In British Columbia, you will not automatically lose your driving licence once you reach a certain number of penalty points. However, your premium will increase if you receive more than three points in a 12 month period. Also, your licence may be suspended if the Office of the Superintendent of Motor Vehicles decides that a driving ban is in the public interest. Or, you may lose your licence if your driving infraction falls under the Criminal Code of Canada.
Driver Penalty Points BC
When you violate a driving law, you may be given a fine and/or penalty points. The number of penalty points you receive depends on the offence. It is usually somewhere between two and 10 points. For example, distracted driving is four points, whereas driving while suspended is 10 points.
Every 12 months, ICBC looks at the number of new penalty points you have accumulated. If you have more than three points on your licence, you will have to pay a Driver Penalty Point Premium. The amount depends on the number of points you have. This must be paid in addition to your insurance and any fines you have received. You have 30 days in which to make the payment, or you will be charged interest.
How many penalty points before I lose my licence?
In British Columbia, there is not a set number of penalty points you can have before receiving a licence suspension. This differs from some other countries. In the UK, for instance, drivers are automatically disqualified if they accumulate 12 or more penalty points in a three year period.
However, having too many penalty points can land you in trouble. Usually, if you get between nine and 14 penalty points in a two year period, you receive a warning letter from the Office of the Superintendent of Motor Vehicles (also known as RoadSafetyBC). This confirms that your driving is being monitored.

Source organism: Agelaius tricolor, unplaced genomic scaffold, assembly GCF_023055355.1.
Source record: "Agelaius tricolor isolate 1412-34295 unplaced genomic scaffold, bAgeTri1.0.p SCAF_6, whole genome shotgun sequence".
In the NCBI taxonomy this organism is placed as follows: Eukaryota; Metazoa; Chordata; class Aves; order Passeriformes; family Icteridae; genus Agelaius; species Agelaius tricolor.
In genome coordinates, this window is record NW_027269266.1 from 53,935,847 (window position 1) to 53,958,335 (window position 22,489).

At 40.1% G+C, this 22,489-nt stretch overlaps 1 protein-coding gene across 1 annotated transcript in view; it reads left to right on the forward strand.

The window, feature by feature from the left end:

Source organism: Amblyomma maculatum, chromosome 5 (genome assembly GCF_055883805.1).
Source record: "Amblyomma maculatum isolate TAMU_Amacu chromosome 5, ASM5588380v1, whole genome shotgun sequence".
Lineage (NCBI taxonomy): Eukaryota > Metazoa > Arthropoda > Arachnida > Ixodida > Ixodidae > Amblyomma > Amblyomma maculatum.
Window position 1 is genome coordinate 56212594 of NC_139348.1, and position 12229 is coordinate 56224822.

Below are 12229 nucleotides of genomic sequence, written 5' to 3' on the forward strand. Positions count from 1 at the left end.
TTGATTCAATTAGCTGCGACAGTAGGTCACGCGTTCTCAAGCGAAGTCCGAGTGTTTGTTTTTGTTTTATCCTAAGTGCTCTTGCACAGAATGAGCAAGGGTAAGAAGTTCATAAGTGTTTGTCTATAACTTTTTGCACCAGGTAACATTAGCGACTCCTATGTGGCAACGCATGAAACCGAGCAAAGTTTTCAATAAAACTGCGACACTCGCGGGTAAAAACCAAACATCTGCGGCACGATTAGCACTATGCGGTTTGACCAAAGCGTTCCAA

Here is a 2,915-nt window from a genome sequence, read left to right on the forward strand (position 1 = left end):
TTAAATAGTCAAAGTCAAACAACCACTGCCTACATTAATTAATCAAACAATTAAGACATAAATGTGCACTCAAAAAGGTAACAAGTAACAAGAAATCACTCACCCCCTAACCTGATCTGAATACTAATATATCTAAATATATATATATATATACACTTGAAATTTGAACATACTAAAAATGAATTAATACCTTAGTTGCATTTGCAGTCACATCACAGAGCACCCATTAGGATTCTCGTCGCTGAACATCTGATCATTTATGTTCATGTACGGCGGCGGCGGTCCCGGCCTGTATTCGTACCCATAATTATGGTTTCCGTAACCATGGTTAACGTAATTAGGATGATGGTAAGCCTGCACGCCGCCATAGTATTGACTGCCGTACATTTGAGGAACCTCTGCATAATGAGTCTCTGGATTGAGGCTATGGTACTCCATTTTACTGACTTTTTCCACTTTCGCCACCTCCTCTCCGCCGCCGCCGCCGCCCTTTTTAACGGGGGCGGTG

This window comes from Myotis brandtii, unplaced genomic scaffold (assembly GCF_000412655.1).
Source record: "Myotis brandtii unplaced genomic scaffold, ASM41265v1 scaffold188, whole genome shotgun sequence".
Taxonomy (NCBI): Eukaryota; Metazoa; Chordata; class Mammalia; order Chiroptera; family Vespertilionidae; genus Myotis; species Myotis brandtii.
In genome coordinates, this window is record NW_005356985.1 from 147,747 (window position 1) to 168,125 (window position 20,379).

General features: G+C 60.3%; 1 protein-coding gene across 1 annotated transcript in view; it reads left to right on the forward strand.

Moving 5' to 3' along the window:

If you then acquire more points, the Office of the Superintendent of Motor Vehicles must decide whether a driving ban is in the public interest. If so, you will receive a Notice of Intent to Prohibit through the post. Therefore, you are at risk of a licence suspension if you get between 15 and 19 penalty points in a two year period.
The limit is lower for novice and learner drivers. If you are under the Graduated Licencing Program, you could receive a driving suspension if you accumulate between two and six points in a two year period.
Criminal Code of Canada
You may also have your licence suspended if your driving infraction breaches the Criminal Code of Canada. For example, if you are convicted of impaired driving, you will likely face a licence suspension.
Have you received a Notice of Intent to Prohibit?
If you receive a Notice of Intent to Prohibit through the post, you have two options available. Either, you can accept the licence suspension. Or, you can make an Application for Review. In this application, you outline the reasons why you should not lose your licence. You have just 21 days to submit your response. We recommend asking one of our lawyers to help you with this application. This ensures the best legal argument is put forward.
At Mickelson & Whysall, we help people defend all kinds of driving offences and prohibitions. We can help you keep your driving privileges. If you have received a Notice of Intent to Prohibit, or you are concerned that you may lose your licence, please contact us for practical legal advice.